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No pictures…but we made 9 dozen Kiss cookies for our youth group cookie watch. Tomorrow’s project…besides school…is to make sugar cookies.

Thanking God for the day-to-day blessings.

You don’t realize how crazy you sound…

until you’re explaining your life to the newest psychologist in your child’s life.

Oy. I don’t debate or defend homeschooling much anymore. Some of our friends are homeschooling, so they don’t need me to make a case. Most of our friends aren’t homeschooling, but they’re used to our lifestyle, and they don’t care. After all, our kids (at least most of them) are well-adjusted and happy and successful…just like theirs are. It has been a non-topic for a long time.

Until the psychologist asks me what I need to happen (with Dillon) so that our family life will be happier…and I answer that I need the boy to speak to me with more respect (and less disgust) and I need him to make an effort to enjoy the family again. She asks if there is anything else, and I say no…that those two things about cover it for me. And she asks Dillon the same question and he flashes his eyes at me and says that he wants to go to the junior high school. And she looks at me for my response…and I answer that I actually have one more thing to add to my original list…that we not keep rehashing things that have long since been decided.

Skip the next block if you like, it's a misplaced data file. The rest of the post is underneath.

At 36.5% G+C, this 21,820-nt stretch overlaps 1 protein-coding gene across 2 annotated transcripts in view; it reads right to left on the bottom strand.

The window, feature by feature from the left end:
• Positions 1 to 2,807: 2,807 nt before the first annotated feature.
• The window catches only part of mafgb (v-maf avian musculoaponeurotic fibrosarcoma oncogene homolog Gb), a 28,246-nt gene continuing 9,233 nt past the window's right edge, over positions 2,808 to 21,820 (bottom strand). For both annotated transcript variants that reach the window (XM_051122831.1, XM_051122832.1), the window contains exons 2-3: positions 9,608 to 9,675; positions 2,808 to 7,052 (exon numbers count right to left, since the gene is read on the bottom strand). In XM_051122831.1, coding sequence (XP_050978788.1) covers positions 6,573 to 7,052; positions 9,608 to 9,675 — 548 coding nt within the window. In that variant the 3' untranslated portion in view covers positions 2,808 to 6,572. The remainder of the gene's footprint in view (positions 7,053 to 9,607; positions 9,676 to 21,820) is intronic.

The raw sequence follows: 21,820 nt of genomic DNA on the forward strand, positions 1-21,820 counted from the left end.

Good heavens. And I’m not going to get into it all again here, either, because it’s long since been decided. And it’s not because we’re fanatics…and it’s not because our hearts are hardened toward our son (opinions I know he holds and I fear she now shares). There are certainly pros and cons to any schooling decision. And we’ve weighed them. Over and over and over. And (because we’re certainly humble enough to admit that we might be wrong) we tried the school option (against our better judgment) earlier this year, and it did not go well at all (a fact Dillon seems to gloss over).

So. Here we are. Negotiating with a terrorist. Again. Still. And we (the parents) have an assignment for this week…a cut-and-dried, clear-cut, report-to-the-counselor-whether-you-did-it-or-not assignment. And Dillon? He’s going to “try to be more respectful”…which sounds to me like a wishy-washy, hard-to-define, subject-to-interpretation assignment.